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RE: synapsids (was RE: pdf request)
> From: owner-DINOSAUR@usc.edu [mailto:owner-DINOSAUR@usc.edu]
> On Behalf Of firstname.lastname@example.org
> If you visit David Peters' website, he has his own
> mega-cladogram that apparently includes more reptile taxa
> than any other. I believe he includes the synapsida as the
> sister of Archosauromorpha. Could synapsids and diapsids be
> sister taxa, a clade excluding parareptiles, or even other
> reptiles? I don't know a lot about Paleozoic diapsids, but I
> hope someone else does.
I will leave it for others to comment on detail, if they wish (David? Mickey?).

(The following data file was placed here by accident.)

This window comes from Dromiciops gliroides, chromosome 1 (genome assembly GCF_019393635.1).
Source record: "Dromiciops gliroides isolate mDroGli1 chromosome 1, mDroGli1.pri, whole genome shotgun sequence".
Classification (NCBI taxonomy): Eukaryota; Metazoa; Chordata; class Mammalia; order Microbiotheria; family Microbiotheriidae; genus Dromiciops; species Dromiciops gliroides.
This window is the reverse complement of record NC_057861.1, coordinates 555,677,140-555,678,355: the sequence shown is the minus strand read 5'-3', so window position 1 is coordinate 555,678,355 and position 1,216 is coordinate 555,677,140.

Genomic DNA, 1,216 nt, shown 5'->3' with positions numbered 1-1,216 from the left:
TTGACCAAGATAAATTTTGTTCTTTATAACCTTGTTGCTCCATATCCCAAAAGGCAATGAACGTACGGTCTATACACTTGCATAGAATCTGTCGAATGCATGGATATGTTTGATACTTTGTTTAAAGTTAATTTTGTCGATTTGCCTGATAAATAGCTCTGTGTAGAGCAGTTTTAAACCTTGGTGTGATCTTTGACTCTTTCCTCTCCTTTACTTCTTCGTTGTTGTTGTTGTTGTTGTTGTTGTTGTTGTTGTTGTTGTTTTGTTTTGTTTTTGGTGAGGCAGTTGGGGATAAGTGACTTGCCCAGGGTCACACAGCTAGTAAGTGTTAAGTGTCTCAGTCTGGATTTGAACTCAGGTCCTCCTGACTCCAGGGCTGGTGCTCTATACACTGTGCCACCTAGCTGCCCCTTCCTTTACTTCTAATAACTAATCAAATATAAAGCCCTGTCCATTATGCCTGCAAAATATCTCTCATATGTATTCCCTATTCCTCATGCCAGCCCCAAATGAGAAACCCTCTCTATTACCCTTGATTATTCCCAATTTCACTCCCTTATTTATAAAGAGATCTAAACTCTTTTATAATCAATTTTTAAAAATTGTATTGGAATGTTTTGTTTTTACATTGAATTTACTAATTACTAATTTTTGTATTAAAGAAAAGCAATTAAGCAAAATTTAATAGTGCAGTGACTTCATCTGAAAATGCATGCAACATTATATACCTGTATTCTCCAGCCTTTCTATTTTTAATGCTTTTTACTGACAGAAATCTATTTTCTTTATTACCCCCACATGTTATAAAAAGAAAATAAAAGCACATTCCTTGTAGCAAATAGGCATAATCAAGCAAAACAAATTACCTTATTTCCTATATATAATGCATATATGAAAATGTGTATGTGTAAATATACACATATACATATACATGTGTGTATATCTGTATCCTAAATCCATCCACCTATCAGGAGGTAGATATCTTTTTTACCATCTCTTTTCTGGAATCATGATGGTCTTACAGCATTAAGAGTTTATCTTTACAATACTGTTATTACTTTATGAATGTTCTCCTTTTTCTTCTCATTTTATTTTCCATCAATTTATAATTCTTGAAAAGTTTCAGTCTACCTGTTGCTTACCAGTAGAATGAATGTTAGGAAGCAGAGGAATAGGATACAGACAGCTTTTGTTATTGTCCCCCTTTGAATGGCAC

But in brief, Peter's analyses have a lot to be
desired in terms of anatomical interpretation, methodological approaches, etc.
The wealth of data (genetic, genomic, morphological, developmental, etc.)
pretty securely place turtles and traditional diapsids
together in at least some combination, and the skeletal data for parareptiles
being closer to diapsids than to synapsids is very
The idea of a synapsid-archosaur or synapsid-diapsid clade clade has a long
history (Diaptosauria; early non-computerized cladistic
analyses, etc.) And you can certainly pick out a few characters to support it
(thecodonty, for one). But it doesn't pop out in the
really comprehensive studies of Permo-Triassic critters.
Thomas R. Holtz, Jr.
Email: email@example.com Phone: 301-405-4084
Office: Centreville 1216
Senior Lecturer, Vertebrate Paleontology
Dept. of Geology, University of Maryland
Faculty Director, Science & Global Change Program, College Park Scholars
Mailing Address: Thomas R. Holtz, Jr.
Department of Geology
Building 237, Room 1117
University of Maryland
College Park, MD 20742 USA